The more government does, and the more aspects of our lives it touches, the more moral ideas and actions are implicated in federal law.
The recent decision by the California State University system to enforce its “all comers” policy against religious groups on its 23 campuses is the latest in a disturbing and (at least in some cases) unprincipled effort to rid colleges and universities of conservative religious groups with creedal faith statements.
The Supreme Court bears much of the blame. In its 2010 decision in Christian Legal Society v. Martinez, the Court unwisely upheld the nondiscrimination policy of the Hastings College of the Law, a public law school in San Francisco. Its “all comers” policy is that student groups must admit as members and even leaders any student who wants to participate. The Republican club must accept Democrats. The pro-choice club must accept pro-lifers. The Jewish club must accept Christians.
Emboldened by the Court’s embrace of the “all comers” logic in Martinez, other campuses have followed suit. Among the most prominent are Vanderbilt, Bowdoin, and now the Cal State system, with some 450,000 students.
Anyone not familiar with the problems associated with “all comers” policies should watch the short video, “Exiled from Vanderbilt,” produced by the Foundation for Individual Rights in Education. The video features strong critiques from Vanderbilt law professor Carol Swain, country music star Larry Gatlin, and author Jonathan Rauch. The trio includes a gay man and an African American woman.
We might ask what exactly is gained by enforcing these policies. One possible rationale is concern for equal citizenship and equal opportunity. But we might wonder whether requiring all comers to be accepted furthers these important goals. We might reasonably ask whether exclusion from student religious groups could lead to political, economic, or social harms akin to those addressed by civil rights legislation. Such harms are certainly possible.
I have argued that anti-discrimination laws might justifiably limit the autonomy of private groups when exclusion from membership meaningfully curtails access to broader social or economic participation. For example, if membership in religious student groups were a prerequisite to the most desirable post-graduation jobs, then “all comers” policies might well be justified. But in making such assessments, universities—and courts—should focus on genuine impediments to power and resources. A better remedy might be encouraging a diversity of groups so that every student can find a community who shares his or her beliefs, rather than forcing existing groups to change.
In fact, it may well be the case that Cal State’s enforcement of the “all comers” policy against religious student groups undercuts some efforts toward equality. InterVarsity Christian Fellowship reports that many of its students affected by the Cal State policy are students of color. It is not implausible to think that these students find acceptance and solidarity in groups that help them navigate life at college. Those support structures are no small thing on campuses. And now a sizeable number of groups that provided those structures are no longer welcome.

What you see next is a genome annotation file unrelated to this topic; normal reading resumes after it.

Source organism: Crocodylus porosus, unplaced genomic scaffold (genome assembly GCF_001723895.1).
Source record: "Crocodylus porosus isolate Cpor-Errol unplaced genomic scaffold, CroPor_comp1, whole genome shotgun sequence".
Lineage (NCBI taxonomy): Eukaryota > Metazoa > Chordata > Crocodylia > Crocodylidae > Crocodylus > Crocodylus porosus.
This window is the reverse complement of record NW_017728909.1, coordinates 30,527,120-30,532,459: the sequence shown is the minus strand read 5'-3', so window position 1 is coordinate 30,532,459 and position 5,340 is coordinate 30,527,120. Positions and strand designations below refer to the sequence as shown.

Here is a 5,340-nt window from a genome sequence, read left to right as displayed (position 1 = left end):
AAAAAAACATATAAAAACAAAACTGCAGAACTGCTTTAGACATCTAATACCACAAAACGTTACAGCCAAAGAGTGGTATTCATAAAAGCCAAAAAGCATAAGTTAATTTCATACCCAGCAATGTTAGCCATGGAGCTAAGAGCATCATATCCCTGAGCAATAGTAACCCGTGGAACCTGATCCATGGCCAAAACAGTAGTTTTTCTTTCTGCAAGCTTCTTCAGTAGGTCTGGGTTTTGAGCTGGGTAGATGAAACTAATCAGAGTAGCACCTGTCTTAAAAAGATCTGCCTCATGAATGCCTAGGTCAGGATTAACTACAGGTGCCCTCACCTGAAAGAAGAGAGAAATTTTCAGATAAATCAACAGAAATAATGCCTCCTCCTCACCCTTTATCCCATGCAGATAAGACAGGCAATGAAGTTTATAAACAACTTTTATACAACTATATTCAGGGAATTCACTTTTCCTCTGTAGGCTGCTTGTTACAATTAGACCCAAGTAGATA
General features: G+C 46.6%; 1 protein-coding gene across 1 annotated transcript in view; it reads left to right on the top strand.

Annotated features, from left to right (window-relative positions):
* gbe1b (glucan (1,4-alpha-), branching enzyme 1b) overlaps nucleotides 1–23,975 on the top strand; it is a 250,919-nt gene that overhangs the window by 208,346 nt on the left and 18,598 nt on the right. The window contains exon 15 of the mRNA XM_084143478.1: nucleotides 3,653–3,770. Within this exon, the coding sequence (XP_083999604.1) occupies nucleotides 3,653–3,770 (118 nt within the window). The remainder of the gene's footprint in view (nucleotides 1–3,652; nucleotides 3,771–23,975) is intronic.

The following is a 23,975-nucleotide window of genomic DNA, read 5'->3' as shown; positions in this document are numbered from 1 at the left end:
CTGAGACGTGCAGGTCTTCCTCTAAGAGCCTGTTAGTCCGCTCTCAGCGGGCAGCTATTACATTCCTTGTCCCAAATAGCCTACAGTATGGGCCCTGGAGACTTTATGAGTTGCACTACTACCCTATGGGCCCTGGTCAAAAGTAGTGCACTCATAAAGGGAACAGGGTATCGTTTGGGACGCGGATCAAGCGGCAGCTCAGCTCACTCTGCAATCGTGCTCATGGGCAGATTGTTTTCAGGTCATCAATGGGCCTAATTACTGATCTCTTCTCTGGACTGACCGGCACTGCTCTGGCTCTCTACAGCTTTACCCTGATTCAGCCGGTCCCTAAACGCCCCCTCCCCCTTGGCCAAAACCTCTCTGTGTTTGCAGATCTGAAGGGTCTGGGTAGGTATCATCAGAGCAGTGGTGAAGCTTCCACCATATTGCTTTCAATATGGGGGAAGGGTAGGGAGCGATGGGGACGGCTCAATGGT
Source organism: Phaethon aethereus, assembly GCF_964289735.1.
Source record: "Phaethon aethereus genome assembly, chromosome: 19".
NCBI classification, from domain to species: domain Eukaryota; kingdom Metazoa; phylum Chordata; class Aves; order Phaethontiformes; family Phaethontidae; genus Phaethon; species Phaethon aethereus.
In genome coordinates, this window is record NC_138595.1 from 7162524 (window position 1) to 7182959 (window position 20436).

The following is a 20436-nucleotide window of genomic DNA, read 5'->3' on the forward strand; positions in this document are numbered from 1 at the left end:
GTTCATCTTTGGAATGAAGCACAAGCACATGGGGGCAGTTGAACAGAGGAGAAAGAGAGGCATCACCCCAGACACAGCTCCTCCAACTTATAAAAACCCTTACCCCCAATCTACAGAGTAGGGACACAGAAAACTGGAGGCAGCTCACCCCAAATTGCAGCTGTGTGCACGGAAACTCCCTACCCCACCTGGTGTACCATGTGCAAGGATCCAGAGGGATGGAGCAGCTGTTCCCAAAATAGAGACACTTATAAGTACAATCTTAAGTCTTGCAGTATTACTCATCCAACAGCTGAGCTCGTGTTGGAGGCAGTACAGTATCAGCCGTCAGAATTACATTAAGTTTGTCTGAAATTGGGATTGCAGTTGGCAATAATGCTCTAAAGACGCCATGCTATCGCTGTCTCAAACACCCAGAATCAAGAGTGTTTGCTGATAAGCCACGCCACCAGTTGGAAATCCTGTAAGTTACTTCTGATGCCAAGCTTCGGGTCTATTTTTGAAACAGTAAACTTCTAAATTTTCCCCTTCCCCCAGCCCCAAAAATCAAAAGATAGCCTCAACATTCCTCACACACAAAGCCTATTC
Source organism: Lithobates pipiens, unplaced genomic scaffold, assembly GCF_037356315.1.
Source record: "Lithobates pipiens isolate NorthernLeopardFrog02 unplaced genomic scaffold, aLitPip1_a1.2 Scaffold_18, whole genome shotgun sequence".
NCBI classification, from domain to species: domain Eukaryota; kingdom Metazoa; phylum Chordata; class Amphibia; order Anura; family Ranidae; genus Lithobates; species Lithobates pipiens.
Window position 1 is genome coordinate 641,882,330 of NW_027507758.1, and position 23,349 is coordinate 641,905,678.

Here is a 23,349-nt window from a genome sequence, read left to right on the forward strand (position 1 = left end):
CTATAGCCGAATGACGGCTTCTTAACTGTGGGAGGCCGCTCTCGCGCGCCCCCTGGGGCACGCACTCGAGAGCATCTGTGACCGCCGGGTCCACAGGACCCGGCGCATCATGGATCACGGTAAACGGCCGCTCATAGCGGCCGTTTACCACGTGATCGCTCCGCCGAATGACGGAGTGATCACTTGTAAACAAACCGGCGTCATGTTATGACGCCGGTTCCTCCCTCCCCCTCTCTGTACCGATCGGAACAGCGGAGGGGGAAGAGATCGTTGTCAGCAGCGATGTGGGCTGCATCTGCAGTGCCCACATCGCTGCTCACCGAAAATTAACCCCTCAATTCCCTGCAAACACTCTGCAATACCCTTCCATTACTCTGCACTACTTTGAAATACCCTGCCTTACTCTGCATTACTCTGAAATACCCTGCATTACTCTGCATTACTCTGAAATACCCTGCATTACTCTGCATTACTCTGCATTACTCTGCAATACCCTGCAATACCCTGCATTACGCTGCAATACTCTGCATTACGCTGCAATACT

Would college students really have greater equality of opportunity and equality of citizenship if they were able to join and lead groups whose creedal views differ from their own? Would the gains offset the costs to those (including many students of color) who find deep value in those groups? That seems unlikely. But we will never know.
The perverse genius of the “all comers” policy is that it operates much like a classic prior restraint. It requires student groups to pledge allegiance to “all comers” as a condition of entry into the university’s public forum. As a practical matter, most groups will have little problem with such a policy. Most can generally agree to open membership policies because their membership largely self-selects, and nothing in their organizational documents is in tension with “all comers.” But as Tish Harrison Warren explains so well, creedal faith groups are different. Because these groups will be unwilling to alter their longstanding theological commitments, the policy ensures that their views and beliefs will be excluded from the pluralistic environment of the university.
And, of course, college and university administrators know it. They know full well that local chapters of national organizations like InterVarsity will not be able to sign statements that embrace a liberal orthodoxy of openness at the cost of theological integrity.
Most progressive religious groups will not encounter similar theological hurdles. They will take the “all comers” pledge, and they will remain in the good graces of campus administrators. Those groups may well be tapped in litigation and policy discussions to show that “all comers” is not a religious liberty issue or a genuine threat to pluralism.
But of course it is. To understand the fundamental logic more clearly, consider the language of two recent federal appellate opinions. In Truth v. Kent (2008), the Ninth Circuit concluded that a high school Bible club violated a school district’s nondiscrimination policies because the club’s requirement that its members “possess a ‘true desire to . . . grow in a relationship with Jesus Christ’ inherently excludes non-Christians.” In Alpha Delta v. Reed (2011), the same court suggested that a public university might deny official recognition to Christian student groups that limit “their members and officers [to those who] profess a specific religious belief, namely, Christianity.” This is where we are headed, and it should be worrisome to people of all faiths and people of no faith.